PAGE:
In his contribution, AUC Chairman Moussa Faki Mahamat told a joint press conference that Africa’s lack of permanent representation on the Security Council is a “burning issue” considering that most issues on the council agenda are related to African countries. China is one of the council’s five permanent members.

In fact, the Security Council is made up of fifteen members, five of whom are permanent and have veto-wielding power: the United States, Russia, China, France, and Britain. The other ten positions are filled by other countries for two-year stints, five of which are announced each year.

“It is unacceptable that others decide in the place of others. It is not fair. We need a new order at the international level which will respect the interests of others,” he said.

Moussa Mahamat underlined the fact that “Africa refuses to be considered to be an arena of exchange of influence. …We are open to cooperation and partnership with everybody, but our principles, our priorities and our interests have to be respected. The partnership we have with China is based on these principles.”

While in Addis Ababa, Gang also met with Ethiopian Prime Minister Abiy Ahmed and other government officials, and announced a partial cancellation of Ethiopia’s debt to China during the visit, though neither side provided details. Ethiopia has borrowed $13.7 billion from China since 2000 and has been seeking to restructure its debt to foreign lenders since 2021.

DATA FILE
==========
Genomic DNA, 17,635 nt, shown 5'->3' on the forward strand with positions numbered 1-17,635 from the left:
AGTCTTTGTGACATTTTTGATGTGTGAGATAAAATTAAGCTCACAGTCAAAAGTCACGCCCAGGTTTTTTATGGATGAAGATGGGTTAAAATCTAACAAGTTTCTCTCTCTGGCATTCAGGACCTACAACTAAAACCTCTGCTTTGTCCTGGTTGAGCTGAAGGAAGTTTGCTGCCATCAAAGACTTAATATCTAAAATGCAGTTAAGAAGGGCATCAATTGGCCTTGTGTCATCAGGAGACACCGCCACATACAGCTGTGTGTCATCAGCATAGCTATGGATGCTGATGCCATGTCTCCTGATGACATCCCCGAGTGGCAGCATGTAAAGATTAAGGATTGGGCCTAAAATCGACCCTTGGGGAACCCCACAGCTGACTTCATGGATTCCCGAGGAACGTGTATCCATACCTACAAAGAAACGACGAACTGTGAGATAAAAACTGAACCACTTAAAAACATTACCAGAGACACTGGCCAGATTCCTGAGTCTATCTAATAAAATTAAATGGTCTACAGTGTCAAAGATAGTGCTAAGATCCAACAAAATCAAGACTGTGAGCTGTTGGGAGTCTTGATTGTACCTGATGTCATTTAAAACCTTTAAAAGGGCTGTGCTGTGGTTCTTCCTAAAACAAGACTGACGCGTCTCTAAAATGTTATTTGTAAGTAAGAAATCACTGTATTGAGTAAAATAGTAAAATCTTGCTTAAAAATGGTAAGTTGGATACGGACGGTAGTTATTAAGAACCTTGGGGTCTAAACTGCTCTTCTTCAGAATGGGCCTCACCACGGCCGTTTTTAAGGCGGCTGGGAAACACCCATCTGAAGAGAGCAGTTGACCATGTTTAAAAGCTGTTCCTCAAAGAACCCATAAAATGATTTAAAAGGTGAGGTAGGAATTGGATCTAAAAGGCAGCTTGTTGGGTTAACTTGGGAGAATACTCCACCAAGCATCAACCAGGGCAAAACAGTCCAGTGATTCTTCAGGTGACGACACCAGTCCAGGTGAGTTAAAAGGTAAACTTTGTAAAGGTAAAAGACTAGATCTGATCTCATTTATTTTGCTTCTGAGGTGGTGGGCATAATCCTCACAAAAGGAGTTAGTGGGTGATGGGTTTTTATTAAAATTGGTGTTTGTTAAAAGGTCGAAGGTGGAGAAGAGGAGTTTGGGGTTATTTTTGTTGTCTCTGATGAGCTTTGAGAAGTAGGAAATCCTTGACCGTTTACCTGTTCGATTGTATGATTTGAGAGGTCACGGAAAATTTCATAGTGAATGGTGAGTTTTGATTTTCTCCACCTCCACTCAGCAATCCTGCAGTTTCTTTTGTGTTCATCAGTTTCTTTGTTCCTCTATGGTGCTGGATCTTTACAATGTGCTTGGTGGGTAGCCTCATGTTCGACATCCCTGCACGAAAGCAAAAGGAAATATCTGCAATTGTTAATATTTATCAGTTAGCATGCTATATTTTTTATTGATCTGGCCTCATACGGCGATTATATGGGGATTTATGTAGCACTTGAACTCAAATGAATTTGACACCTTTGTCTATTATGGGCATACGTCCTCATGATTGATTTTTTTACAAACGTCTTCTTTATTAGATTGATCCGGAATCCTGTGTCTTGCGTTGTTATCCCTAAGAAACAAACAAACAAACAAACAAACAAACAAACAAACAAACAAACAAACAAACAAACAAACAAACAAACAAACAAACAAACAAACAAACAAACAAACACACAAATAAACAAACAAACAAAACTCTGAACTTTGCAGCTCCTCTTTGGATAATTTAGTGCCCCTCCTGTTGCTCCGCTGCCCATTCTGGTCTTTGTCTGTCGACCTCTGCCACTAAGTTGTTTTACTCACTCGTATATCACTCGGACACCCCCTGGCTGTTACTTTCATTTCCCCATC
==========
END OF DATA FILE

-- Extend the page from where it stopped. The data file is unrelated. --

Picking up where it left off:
Ethiopia is a key Chinese ally, partly due to its geopolitical significance in the Horn of Africa since the country is the seat of the African Union. It is also strategic for China as it seeks to expand its multibillion-dollar Belt and Road Initiative.

Beijing was willing to expand bilateral cooperation in various fields and would “encourage more Chinese companies to invest in Ethiopia and participate in the reconstruction process”, he said, according to a Chinese foreign ministry readout.

According to the Chinese Loans to Africa Database at Boston University’s Global Development Policy Centre, China pledged US$13.7 billion in loans to Ethiopia between 2000 and 2020 that have gone into building roads, power dams and railways.

In addition, he visited Gabon, Angola, Benin and Egypt. Reports indicated that China has strong security ties to Egypt and Angola. Visiting Benin and Gabon shows ambitions to expand Beijing’s Belt and Roads infrastructure – building drive – long focused mainly on the Indian Ocean region – into western Africa.

Qin Gang now 56, who was appointed in December, is on his first overseas visit as foreign minister and started a week-long trip to Africa. The new foreign minister is following in the footsteps of his predecessors, who have for more than three decades started each year with a trip to Africa. It shows that China attaches great importance to the traditional friendship with Africa and the development of China-Africa relations.

Kester Kenn Klomegah

Kester Kenn Klomegah is an independent researcher and a policy consultant on African affairs in the Russian Federation and Eurasian Union. He has won media awards for highlighting economic diplomacy in the region with Africa. Currently, Klomegah is a Special Representative for Africa on the Board of the Russian Trade and Economic Development Council. He enjoys travelling and visiting historical places in Eastern and Central Europe. Klomegah is a frequent and passionate contributor to Eurasia Review.